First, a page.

There is fascinating news out of Denmark, important in itself, but also bearing closely on the debate over same-sex marriage. It seems that an unusually high rate of resort to in-vitro fertilization (IVF) has been “artificially” propping up Denmark’s fertility rate for some years now. The Economist has an interesting article on the phenomenon (“In vitro veritas“). Here’s a passage:
Without IVF, then, the number of Danes would be shrinking fast. That it is not may have something to do with the fact that in Denmark the taxpayer will cover up to six cycles of IVF Treatment. In Britain, by contrast, couples are supposed to be entitled to three cycles. In practice, many of the local trusts that dish the money out do not pay for any cycles at all.
The Economist ends by suggesting that “…if the countries of Europe do wish to keep their populations up, making IVF more widely available might be a good way of doing so.” Making much the same point, the BBC provides a helpful chart (“More than 3m babies born from IVF“). Notice that the number of IVF-assisted births in Denmark is far higher than that of any other European country, notably including even its Scandinavian counterparts, Sweden and Norway. By itself, this phenomenon raises complex and fascinating policy questions. Following Denmark, should Europe now turn to state-supported IVF as a way of combating low fertility rates?
But this newly revealed development also returns us to the question of same-sex registered partnerships and marriage in Europe. Denmark is the example most frequently cited by those who claim that same-sex partnerships have had no adverse effect upon European marriage. Against this, I’ve argued from the beginning that the relatively steady marriage and out-of-wedlock birthrates in Denmark cannot be taken at face value. Government policies distinct to Denmark have artificially inflated child-bearing by older couples, I’ve argued. And this “catching up” has disguised rising cohabitation and out-of-wedlock birthrates among younger Danes. (See especially, “No Nordic Bliss,”)
Critics like William Eskridge and Darren Spedale have never responded to my point about “catching up.” Instead, they simply repeat the seemingly favorable statistics from Denmark. Yet now it appears that my point about the Danish fertility rate (and thus the marriage rate) being “artificially” raised by a unique combination of government policies is even more true than I’d realized. At this point, it seems clear that any serious consideration of same-sex partnerships and marriage in Europe has got to take into account the extraordinary news that Denmark now serves as the world-wide capital of IVF-based fertility–to the point where its population size is being significantly shaped by the procedure.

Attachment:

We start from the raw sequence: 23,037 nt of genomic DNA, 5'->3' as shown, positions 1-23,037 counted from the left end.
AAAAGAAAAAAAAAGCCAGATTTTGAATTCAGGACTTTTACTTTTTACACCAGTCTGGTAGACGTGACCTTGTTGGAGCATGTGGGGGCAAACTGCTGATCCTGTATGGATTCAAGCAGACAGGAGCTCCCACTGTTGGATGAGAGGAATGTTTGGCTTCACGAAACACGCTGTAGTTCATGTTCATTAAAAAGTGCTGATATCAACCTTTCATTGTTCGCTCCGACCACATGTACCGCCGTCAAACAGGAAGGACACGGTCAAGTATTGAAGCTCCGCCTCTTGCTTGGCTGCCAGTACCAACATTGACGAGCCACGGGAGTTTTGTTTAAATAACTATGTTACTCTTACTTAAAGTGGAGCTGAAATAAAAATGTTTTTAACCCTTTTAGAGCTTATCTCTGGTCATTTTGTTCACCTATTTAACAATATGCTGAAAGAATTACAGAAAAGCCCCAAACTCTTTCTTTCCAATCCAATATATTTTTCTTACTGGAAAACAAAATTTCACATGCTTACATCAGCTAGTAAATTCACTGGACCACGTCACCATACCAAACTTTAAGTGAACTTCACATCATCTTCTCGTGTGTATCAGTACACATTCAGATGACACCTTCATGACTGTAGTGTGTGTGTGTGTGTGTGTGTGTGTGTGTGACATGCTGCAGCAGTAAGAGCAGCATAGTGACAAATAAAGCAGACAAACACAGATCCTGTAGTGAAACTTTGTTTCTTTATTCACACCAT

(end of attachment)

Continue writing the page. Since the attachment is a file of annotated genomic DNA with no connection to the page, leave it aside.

I’m not entirely convinced that Denmark case will successfully generalize as a fertility strategy. As I’ve noted previously, historically, Denmark (where nearly all women work, and “housewives” are virtually unknown) has had much more limited parental-leave policies than other Scandinavian countries. That changed in the 1990′s, when liberalized parental leave policies unleashed pent-up demand for parenting among Denmark’s older working women. That phenomenon, as much as the widespread availability of IVF, is probably behind the unusual surge of parenting among older Danish women. It’s unclear whether countries without this specific profile of pent-up parenting demand among a nearly universal population of full-time working women will mimic Denmark’s fertility story, even if the state does go in for large scale support of IVF
Another question is what, if any, effects on cultural conceptions of parenthood and family life might flow from the truly large-scale use of IVF and other artificial reproductive technologies throughout the West. For a thoughtful take on the downside of IVF and ART (“artificial reproductive technologies) see “Parenthood at Any Price,” by Cheryl Miller. And for a more positive, but still somewhat shocking take, read the book Miller is reviewing, Liza Mundy’s Everything Conceivable. In any case, the apparent stability of Denmark’s marriage and fertility rates in fact seem to disguise a far more radical and interesting story.